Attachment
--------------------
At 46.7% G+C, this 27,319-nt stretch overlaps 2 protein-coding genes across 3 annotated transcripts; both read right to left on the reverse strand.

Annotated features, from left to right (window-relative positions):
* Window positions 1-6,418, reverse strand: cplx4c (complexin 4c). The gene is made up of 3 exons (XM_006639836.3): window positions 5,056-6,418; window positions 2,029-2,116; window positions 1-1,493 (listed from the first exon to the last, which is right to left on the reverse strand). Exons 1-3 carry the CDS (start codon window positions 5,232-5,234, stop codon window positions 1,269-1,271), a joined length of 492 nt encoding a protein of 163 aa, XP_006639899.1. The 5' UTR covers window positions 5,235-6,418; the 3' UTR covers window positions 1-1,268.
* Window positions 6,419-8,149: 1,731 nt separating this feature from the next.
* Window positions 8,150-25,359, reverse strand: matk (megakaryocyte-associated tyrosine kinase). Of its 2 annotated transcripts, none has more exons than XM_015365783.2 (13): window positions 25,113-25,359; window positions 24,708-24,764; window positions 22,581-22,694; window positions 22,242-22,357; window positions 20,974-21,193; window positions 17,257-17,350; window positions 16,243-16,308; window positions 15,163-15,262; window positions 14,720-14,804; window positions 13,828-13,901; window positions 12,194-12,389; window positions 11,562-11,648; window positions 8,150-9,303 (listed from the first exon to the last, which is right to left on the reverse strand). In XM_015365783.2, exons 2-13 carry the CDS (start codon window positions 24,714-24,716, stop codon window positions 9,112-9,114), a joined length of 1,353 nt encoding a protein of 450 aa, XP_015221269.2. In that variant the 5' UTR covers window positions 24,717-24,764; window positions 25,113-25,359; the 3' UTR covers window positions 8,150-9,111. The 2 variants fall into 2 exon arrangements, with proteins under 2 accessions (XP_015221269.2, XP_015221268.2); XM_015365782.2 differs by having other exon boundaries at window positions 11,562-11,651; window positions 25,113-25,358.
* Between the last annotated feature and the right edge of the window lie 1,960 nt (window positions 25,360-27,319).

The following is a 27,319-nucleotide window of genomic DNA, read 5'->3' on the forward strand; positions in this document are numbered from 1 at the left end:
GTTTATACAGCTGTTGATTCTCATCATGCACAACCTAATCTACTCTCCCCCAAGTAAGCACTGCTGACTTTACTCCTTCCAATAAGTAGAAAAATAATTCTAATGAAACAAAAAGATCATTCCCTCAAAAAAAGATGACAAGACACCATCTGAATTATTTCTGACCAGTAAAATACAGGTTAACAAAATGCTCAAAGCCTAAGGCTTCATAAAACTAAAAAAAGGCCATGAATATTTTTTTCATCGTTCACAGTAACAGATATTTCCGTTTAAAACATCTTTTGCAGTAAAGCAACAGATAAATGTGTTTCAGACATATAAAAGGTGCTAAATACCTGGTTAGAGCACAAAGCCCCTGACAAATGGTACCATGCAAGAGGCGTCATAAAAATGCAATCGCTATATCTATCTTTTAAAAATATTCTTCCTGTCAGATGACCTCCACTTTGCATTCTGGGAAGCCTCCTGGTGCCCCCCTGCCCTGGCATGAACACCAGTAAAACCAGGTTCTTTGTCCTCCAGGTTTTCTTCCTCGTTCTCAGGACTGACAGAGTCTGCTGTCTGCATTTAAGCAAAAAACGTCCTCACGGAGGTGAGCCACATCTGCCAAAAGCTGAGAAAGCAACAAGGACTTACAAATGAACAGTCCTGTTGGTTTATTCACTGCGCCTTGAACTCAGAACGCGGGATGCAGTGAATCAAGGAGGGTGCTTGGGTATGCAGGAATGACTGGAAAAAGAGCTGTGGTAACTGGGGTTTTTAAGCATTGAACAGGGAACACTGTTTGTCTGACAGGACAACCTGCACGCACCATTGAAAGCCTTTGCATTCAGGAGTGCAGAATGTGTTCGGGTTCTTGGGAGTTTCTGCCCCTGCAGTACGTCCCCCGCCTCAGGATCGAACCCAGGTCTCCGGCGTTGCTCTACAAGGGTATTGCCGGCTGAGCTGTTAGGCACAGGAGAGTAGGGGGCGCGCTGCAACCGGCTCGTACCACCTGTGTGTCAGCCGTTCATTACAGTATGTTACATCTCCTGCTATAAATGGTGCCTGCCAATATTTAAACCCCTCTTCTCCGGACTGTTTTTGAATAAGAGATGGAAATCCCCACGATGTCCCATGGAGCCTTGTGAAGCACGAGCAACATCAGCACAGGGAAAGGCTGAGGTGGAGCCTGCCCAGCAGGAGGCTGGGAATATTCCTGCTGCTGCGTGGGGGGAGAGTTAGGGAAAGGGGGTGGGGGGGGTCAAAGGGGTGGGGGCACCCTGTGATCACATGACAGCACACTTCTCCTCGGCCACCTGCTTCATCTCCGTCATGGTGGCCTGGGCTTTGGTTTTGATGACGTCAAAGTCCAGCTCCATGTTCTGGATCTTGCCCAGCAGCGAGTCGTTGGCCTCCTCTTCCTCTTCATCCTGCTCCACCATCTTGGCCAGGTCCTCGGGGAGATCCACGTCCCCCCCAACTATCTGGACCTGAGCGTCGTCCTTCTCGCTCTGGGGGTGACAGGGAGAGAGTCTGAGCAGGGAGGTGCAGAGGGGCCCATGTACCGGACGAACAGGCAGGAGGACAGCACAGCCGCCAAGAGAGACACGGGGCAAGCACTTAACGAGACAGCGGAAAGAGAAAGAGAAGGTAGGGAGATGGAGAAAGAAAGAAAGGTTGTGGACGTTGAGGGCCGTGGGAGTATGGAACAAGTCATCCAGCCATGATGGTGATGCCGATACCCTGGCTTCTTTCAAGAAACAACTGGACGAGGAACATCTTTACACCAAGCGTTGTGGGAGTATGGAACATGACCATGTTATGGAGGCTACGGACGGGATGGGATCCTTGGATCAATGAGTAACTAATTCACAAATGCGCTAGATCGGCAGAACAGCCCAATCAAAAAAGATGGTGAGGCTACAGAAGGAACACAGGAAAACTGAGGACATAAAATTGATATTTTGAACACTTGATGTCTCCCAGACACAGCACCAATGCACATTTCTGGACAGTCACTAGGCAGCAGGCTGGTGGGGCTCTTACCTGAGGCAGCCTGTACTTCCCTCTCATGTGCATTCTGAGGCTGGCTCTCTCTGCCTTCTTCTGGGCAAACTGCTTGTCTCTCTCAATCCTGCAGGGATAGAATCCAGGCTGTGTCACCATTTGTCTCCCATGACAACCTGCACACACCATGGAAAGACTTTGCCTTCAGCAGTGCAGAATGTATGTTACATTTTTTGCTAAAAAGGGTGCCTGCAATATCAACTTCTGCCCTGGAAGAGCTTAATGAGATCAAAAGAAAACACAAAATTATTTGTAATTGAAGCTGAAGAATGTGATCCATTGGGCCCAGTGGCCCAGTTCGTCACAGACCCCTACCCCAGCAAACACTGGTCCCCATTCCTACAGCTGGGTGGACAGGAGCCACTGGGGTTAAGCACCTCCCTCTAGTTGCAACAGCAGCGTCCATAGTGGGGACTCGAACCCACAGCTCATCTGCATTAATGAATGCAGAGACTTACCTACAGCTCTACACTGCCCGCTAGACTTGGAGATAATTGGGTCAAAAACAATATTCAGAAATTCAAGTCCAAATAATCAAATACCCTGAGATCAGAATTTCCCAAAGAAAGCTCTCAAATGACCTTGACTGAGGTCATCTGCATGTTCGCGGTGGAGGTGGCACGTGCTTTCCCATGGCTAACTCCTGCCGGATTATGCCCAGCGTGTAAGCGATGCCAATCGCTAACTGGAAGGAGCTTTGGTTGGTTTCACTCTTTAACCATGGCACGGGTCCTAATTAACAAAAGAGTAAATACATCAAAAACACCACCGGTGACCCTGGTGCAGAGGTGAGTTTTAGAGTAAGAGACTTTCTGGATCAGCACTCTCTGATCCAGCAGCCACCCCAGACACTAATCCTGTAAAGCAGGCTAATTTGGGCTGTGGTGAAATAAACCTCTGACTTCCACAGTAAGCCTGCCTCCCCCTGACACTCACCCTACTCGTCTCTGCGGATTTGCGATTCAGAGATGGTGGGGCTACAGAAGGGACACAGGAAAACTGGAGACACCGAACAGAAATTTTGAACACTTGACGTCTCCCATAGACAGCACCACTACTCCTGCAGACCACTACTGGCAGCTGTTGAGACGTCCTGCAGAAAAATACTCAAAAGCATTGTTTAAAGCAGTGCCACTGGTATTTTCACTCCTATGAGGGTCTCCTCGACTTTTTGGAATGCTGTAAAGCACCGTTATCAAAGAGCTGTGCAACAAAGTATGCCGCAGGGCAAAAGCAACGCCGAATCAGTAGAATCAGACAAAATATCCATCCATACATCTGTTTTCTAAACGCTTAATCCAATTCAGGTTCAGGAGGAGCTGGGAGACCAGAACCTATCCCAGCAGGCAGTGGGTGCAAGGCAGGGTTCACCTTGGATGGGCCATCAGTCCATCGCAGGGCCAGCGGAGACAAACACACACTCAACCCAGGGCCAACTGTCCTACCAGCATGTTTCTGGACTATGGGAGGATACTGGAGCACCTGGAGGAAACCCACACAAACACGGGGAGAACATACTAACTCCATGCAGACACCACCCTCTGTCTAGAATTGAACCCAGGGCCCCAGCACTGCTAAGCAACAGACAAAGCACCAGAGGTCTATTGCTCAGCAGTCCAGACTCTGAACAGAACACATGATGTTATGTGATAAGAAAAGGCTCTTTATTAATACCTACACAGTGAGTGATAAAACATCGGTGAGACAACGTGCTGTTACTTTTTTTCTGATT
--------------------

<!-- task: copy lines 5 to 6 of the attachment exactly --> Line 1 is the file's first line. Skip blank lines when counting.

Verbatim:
* Window positions 8,150-25,359, reverse strand: matk (megakaryocyte-associated tyrosine kinase). Of its 2 annotated transcripts, none has more exons than XM_015365783.2 (13): window positions 25,113-25,359; window positions 24,708-24,764; window positions 22,581-22,694; window positions 22,242-22,357; window positions 20,974-21,193; window positions 17,257-17,350; window positions 16,243-16,308; window positions 15,163-15,262; window positions 14,720-14,804; window positions 13,828-13,901; window positions 12,194-12,389; window positions 11,562-11,648; window positions 8,150-9,303 (listed from the first exon to the last, which is right to left on the reverse strand). In XM_015365783.2, exons 2-13 carry the CDS (start codon window positions 24,714-24,716, stop codon window positions 9,112-9,114), a joined length of 1,353 nt encoding a protein of 450 aa, XP_015221269.2. In that variant the 5' UTR covers window positions 24,717-24,764; window positions 25,113-25,359; the 3' UTR covers window positions 8,150-9,111. The 2 variants fall into 2 exon arrangements, with proteins under 2 accessions (XP_015221269.2, XP_015221268.2); XM_015365782.2 differs by having other exon boundaries at window positions 11,562-11,651; window positions 25,113-25,358.
* Between the last annotated feature and the right edge of the window lie 1,960 nt (window positions 25,360-27,319).